The U.S. Department of Homeland Security's (DHS) Urban Areas Security Initiative (UASI) program provides financial assistance to address the unique multi-jurisdictional and multi-discipline planning, organization, equipment, training, and exercise needs of high-threat, high-density urban areas.The UASI program is administered at the federal level by DHS through its Homeland Security Grant Program (HSGP) within the Federal Emergency Management Agency (FEMA). Since its inception in 2003, the intent of the federal UASI program has been to enhance regional preparedness in major urban areas by assisting with supplemental funding to build and sustain capabilities in support of the National Preparedness Guidelines.
The UASI program is the only federal homeland security grant program that requires regional governance, strategic planning and investing involving all disciplines (law enforcement, fire service, public health and medical, public works, critical infrastructure owners and operators, and emergency management) in order to acquire the necessary plans, organization, equipment, training and exercises. In 2006, DHS combined the three previously independent jurisdictions of San Francisco, Oakland, and San Jose into the current Bay Area UASI. The Bay Area UASI is located in northern California and is comprised of twelve counties and three core cities. The twelve counties are inclusive of over 100 incorporated cities and a combined total population exceeding 7.5 million people.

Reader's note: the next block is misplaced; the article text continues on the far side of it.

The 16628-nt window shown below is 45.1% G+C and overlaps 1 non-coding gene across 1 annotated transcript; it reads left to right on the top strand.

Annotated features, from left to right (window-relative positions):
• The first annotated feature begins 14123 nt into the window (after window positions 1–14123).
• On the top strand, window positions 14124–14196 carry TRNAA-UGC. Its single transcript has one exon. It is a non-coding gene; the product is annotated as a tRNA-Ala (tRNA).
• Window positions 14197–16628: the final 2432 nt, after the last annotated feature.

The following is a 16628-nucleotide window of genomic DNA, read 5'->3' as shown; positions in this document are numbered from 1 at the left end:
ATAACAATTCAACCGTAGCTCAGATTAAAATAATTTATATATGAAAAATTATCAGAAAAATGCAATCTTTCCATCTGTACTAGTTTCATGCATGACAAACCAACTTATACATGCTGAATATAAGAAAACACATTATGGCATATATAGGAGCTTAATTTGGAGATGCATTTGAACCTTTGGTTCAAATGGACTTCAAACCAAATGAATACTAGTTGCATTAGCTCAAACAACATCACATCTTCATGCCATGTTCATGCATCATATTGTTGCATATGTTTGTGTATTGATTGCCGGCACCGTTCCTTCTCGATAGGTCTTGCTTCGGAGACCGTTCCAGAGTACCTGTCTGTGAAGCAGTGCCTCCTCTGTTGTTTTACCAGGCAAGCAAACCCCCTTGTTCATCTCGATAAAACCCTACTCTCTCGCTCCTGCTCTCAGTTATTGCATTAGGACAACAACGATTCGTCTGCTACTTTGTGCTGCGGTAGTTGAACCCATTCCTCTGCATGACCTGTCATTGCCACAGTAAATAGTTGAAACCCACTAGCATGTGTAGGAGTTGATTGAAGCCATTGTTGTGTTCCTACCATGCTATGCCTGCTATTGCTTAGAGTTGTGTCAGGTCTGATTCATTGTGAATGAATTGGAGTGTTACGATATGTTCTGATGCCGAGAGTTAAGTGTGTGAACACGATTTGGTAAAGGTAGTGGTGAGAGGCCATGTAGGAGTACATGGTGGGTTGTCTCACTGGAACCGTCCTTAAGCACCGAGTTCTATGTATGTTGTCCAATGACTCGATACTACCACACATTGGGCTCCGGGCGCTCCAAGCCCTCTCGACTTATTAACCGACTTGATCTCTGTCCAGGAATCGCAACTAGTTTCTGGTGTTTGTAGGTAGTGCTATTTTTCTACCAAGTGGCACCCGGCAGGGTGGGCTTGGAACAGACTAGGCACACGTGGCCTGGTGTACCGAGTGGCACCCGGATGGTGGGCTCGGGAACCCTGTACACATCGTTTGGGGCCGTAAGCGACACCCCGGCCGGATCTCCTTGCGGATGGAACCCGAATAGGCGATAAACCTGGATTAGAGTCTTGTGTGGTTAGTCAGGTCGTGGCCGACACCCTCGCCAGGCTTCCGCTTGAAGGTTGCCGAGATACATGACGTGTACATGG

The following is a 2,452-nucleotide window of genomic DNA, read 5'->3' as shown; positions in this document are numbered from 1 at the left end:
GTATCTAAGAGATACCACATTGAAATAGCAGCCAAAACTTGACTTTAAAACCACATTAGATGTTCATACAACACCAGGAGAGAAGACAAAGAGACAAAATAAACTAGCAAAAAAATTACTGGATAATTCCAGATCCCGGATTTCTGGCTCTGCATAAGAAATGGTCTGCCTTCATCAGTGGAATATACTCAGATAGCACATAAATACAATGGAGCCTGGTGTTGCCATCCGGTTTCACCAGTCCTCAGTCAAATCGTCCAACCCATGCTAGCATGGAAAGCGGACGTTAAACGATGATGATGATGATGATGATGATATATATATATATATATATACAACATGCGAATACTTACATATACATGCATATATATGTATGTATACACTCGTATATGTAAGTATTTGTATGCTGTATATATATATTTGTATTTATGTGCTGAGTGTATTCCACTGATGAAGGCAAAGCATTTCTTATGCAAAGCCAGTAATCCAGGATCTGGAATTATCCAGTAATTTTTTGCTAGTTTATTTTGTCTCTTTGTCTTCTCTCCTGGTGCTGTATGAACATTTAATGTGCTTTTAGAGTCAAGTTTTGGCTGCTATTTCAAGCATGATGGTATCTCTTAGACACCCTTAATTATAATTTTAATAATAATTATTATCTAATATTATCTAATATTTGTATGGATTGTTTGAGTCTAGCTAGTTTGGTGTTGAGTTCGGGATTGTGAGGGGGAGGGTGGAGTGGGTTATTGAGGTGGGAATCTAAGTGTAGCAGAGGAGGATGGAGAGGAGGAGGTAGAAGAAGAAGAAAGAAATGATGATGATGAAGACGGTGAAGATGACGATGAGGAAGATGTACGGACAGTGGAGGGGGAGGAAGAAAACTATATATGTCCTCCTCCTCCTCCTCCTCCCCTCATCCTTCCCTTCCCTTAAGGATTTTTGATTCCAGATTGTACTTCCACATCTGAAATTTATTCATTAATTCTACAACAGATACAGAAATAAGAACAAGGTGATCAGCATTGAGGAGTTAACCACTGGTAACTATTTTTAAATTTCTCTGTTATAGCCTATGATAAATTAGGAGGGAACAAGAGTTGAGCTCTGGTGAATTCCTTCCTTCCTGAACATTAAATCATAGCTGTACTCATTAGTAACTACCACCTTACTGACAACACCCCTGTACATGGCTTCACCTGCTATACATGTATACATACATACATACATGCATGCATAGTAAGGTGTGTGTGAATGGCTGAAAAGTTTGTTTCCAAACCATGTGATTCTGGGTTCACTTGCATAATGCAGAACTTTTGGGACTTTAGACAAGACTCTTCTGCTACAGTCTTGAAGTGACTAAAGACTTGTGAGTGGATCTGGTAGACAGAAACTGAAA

Each fiscal year, the Bay Area UASI invites our regional stakeholders to submit project proposals for consideration. After completing our online submission forms, proposals will be categorized by geographical hub and discussed at the hub selection meetings. Approved proposals will then advance to the approval authority.
To submit a proposal for consideration, or to find more information about the proposal process, please click here.
Managing risk is at the core of the Bay Area's homeland security efforts. Through the UASI grant program, the Bay Area has developed a sophisticated risk management program involving people, processes and analytic software systems. This allows the region to determine which terrorism threats and other hazards pose the greatest risk to the region, which capabilities are most needed to address those threats and hazards, and what level of ability the region possesses in each of the necessary capabilities and where the capability gaps are.
Beyond allocating the funds appropriately based on risk, the results of the 2009 and 2011 capability assessments show that the $45 million contributed to improvement or sustainment in capability levels among all of the priority capabilities. The Bay Area UASI uses project-based monitoring as the principal means of measuring project progress. Grantees are expected to justify why they prioritize funding particular projects and how these projects will, over the lifecycle of funding, sustain current capabilities and address gaps in capabilities.